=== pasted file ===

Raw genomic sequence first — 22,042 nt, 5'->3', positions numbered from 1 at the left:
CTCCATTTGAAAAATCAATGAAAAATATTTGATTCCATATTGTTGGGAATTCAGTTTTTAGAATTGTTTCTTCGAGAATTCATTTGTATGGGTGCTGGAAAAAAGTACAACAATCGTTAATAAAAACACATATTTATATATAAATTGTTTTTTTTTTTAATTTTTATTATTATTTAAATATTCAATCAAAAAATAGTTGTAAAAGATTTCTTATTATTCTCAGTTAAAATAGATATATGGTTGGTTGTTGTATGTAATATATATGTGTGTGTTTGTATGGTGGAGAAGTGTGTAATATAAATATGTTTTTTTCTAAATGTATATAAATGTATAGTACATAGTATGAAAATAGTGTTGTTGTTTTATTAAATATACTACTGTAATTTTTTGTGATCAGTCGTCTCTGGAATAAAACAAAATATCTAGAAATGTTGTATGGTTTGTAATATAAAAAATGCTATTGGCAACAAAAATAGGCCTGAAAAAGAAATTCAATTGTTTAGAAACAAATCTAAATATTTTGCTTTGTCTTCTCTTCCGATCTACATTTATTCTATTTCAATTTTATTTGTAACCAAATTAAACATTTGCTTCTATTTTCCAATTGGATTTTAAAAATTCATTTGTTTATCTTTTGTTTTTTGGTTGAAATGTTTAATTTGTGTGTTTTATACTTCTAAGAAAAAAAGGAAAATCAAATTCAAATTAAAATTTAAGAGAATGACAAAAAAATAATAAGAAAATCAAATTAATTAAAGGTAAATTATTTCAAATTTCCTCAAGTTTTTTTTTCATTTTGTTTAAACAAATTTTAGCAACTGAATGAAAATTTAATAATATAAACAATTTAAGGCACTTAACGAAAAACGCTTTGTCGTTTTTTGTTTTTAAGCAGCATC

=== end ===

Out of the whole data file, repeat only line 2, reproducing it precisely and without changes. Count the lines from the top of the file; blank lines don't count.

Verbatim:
CTCCATTTGAAAAATCAATGAAAAATATTTGATTCCATATTGTTGGGAATTCAGTTTTTAGAATTGTTTCTTCGAGAATTCATTTGTATGGGTGCTGGAAAAAAGTACAACAATCGTTAATAAAAACACATATTTATATATAAATTGTTTTTTTTTTTAATTTTTATTATTATTTAAATATTCAATCAAAAAATAGTTGTAAAAGATTTCTTATTATTCTCAGTTAAAATAGATATATGGTTGGTTGTTGTATGTAATATATATGTGTGTGTTTGTATGGTGGAGAAGTGTGTAATATAAATATGTTTTTTTCTAAATGTATATAAATGTATAGTACATAGTATGAAAATAGTGTTGTTGTTTTATTAAATATACTACTGTAATTTTTTGTGATCAGTCGTCTCTGGAATAAAACAAAATATCTAGAAATGTTGTATGGTTTGTAATATAAAAAATGCTATTGGCAACAAAAATAGGCCTGAAAAAGAAATTCAATTGTTTAGAAACAAATCTAAATATTTTGCTTTGTCTTCTCTTCCGATCTACATTTATTCTATTTCAATTTTATTTGTAACCAAATTAAACATTTGCTTCTATTTTCCAATTGGATTTTAAAAATTCATTTGTTTATCTTTTGTTTTTTGGTTGAAATGTTTAATTTGTGTGTTTTATACTTCTAAGAAAAAAAGGAAAATCAAATTCAAATTAAAATTTAAGAGAATGACAAAAAAATAATAAGAAAATCAAATTAATTAAAGGTAAATTATTTCAAATTTCCTCAAGTTTTTTTTTCATTTTGTTTAAACAAATTTTAGCAACTGAATGAAAATTTAATAATATAAACAATTTAAGGCACTTAACGAAAAACGCTTTGTCGTTTTTTGTTTTTAAGCAGCATC